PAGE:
Excerpt from my novel Confessions of an Aging American Playboy for "Sample Sunday"
I landed in Rockport again shortly before 9/11. After eighteen years in Hawaii, I’d had my fill of isolation, surfers, Japanese greed, and native hostility. I returned to Massachusetts with a woman I’d lived with for five years but didn’t love to take a job I hated. Shortly after we arrived, she dumped me––for a woman. Just goes to show I’ll never understand chicks.
It didn’t take me long to locate Dee Dee. One evening after work I climbed three flights of narrow steps to her garret studio with its paint-splattered floors, exposed beams, and precious north-facing view of the ocean. Frames of all sizes and paintings in various stages of completion cluttered the small room. An old baker’s rack held pads of paper, canvases, baskets overflowing with tubes of paint, and jars stuffed with brushes. Even though it was still a couple hours until sunset, a spotlight illuminated a small platform in one corner of the studio.
Dee Dee was cleaning brushes in the sink with her back to me when I entered. Without turning around she ordered, “Strip and take the stand.”
I chuckled. “I’m afraid my modeling days are over.”
She spun around and stared at me a while before she spoke. “Well, it’s about time. I’ve been waiting twenty-nine years for you.”
Her short blonde hair stuck up in spikes, like a sunburst around her head. Her blue eyes were still too big for her face. She wore a man’s white dress shirt with the sleeves rolled up to her elbows and a pair of ragged jeans, both of them so covered with paint it looked like she’d had a run-in with Jackson Pollock. Yellow and orange splotches dappled her left cheek. Her fingernails were green. She looked adorable.
“You don’t seem glad to see me,” I said. “You’re not still mad at me after all this time, are you?”
Dee Dee sighed and wiped her hands on her jeans. She opened a cabinet above the sink, took out a bottle of cheap Chianti and two glasses, and handed them to me. While she cleared a place for us to sit, I poured the wine.
“I’d hoped when you came back you’d be fat and bald,” she said uncharitably.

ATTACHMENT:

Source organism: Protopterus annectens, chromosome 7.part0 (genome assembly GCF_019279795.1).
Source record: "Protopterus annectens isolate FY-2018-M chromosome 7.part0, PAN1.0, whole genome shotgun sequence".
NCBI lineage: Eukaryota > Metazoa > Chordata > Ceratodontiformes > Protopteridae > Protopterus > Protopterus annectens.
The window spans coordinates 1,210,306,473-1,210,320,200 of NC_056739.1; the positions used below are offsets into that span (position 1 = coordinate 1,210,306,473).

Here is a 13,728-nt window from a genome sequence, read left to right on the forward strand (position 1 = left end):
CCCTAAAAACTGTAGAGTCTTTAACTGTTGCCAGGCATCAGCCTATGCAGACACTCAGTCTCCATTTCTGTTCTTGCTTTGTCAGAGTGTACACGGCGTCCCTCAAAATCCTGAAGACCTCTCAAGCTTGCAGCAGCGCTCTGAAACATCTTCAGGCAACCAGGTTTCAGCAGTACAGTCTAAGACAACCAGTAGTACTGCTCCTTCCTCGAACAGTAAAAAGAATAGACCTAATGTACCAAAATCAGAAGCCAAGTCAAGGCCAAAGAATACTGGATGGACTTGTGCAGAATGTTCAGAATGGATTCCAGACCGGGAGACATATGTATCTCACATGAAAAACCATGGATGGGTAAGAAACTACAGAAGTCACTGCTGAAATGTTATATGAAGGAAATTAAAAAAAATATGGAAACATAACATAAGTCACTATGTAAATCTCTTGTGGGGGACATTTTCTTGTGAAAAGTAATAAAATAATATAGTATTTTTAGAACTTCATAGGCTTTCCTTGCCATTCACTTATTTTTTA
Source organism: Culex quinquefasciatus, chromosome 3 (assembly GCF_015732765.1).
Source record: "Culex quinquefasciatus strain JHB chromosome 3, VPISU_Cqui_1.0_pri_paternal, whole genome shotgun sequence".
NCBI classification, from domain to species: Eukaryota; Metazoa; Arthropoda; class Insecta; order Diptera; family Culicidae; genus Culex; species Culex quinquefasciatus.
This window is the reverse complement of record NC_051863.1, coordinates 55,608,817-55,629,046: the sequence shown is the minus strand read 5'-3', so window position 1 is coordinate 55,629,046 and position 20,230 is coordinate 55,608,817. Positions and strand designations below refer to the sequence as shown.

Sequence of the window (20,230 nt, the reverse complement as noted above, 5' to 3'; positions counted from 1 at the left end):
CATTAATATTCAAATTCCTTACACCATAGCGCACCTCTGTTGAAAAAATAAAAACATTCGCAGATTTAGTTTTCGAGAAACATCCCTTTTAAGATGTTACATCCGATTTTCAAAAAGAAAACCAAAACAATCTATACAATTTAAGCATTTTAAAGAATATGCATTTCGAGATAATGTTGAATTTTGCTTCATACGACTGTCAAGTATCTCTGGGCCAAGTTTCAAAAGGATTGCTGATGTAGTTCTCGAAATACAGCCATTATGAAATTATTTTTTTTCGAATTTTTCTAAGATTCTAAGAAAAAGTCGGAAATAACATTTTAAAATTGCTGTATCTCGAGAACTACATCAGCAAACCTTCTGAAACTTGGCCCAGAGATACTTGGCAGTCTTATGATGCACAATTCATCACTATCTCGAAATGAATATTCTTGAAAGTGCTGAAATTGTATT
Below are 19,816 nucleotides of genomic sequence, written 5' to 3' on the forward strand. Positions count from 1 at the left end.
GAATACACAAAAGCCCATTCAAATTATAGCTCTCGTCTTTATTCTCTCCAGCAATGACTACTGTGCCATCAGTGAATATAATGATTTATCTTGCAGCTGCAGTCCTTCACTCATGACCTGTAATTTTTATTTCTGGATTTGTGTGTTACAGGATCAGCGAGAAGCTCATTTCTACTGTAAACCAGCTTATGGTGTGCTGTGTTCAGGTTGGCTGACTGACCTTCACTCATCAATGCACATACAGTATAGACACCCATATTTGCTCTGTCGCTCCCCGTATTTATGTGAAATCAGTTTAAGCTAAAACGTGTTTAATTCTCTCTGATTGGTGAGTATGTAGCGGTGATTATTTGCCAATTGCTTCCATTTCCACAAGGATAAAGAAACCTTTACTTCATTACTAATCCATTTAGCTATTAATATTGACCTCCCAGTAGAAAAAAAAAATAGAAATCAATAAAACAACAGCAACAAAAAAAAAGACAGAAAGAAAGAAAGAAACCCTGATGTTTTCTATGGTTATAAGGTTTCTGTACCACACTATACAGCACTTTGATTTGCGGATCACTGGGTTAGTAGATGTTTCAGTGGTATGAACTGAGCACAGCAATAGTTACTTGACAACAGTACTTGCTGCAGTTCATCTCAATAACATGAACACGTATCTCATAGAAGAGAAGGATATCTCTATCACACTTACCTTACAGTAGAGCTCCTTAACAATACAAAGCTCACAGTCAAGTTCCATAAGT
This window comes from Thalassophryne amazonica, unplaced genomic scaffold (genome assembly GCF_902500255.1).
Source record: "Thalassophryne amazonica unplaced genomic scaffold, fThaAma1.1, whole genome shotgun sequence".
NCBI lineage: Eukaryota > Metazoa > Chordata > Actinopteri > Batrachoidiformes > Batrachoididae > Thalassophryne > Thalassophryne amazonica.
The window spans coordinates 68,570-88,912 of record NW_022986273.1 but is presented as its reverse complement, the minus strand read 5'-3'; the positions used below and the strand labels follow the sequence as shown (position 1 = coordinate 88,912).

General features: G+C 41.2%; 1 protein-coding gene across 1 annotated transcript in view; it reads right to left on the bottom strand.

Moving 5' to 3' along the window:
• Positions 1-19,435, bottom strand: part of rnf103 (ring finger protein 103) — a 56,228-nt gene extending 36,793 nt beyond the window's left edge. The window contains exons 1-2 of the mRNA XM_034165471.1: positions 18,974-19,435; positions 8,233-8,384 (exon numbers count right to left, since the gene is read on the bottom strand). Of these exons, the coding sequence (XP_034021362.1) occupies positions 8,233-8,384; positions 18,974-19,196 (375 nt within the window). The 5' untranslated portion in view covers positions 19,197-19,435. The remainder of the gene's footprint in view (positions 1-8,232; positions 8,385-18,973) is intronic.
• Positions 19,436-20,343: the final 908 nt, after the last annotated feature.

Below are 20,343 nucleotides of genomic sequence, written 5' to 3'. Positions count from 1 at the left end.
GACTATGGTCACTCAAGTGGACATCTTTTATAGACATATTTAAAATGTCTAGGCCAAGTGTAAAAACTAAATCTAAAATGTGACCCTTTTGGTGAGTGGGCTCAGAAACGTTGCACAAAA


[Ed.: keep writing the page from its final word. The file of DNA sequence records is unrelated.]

“Yeah, well, I’ve put on a few pounds and my golden locks have gone completely white, as you can see.”
“Damn it, Max, you’re still the handsomest man I’ve ever known.” She didn’t make it sound like a compliment.
I flashed her one of my best smiles. “You turned out pretty cute yourself, Squirt.”
“Oh please. I’m forty years old, for chrissake. Don’t call me Squirt.”
“Whoops. Sorry. I guess you are all grown up at that.” I winked and she blushed.
She gulped her wine and held out her glass for a refill. “What brings you to our fair isle again after all this time?”
“Work. I got transferred to the New England office.”
“Still keeping the skies safe?”
I nodded. “I’m not in the tower anymore, though, I’m the boss man now. Between you and me, it sucks. I’d rather be back on the radar scope directing planes––at least I’d feel I was doing something constructive.”
“So fill me in on your life.”
“You want the complete version or the abridged one?”
“High-concept it for me,” she said. “Otherwise we’ll be here for another twenty-nine years.”
“San Francisco, Honolulu. No wife, no kids.”
“And your brother?”
“He died. Fourteen years ago.”
“I’m sorry. He lived a lot longer than you expected, though.”
“Yeah.” I shrugged. Even after all this time, I still hadn’t come to grips with his death. “How ’bout you?”
“Three marriages, three divorces. No kids either––at least I got that part right.”
“This part looks pretty good too.” I gestured at the artwork on the walls of the studio. “You’ve got talent.”
“I guess. It keeps me alive anyway.”
I thought she meant she earned a living painting. Later I came to understand that she meant it literally. Art was her solace and her salvation, the only reason she hadn’t killed herself a dozen times in the past dozen years.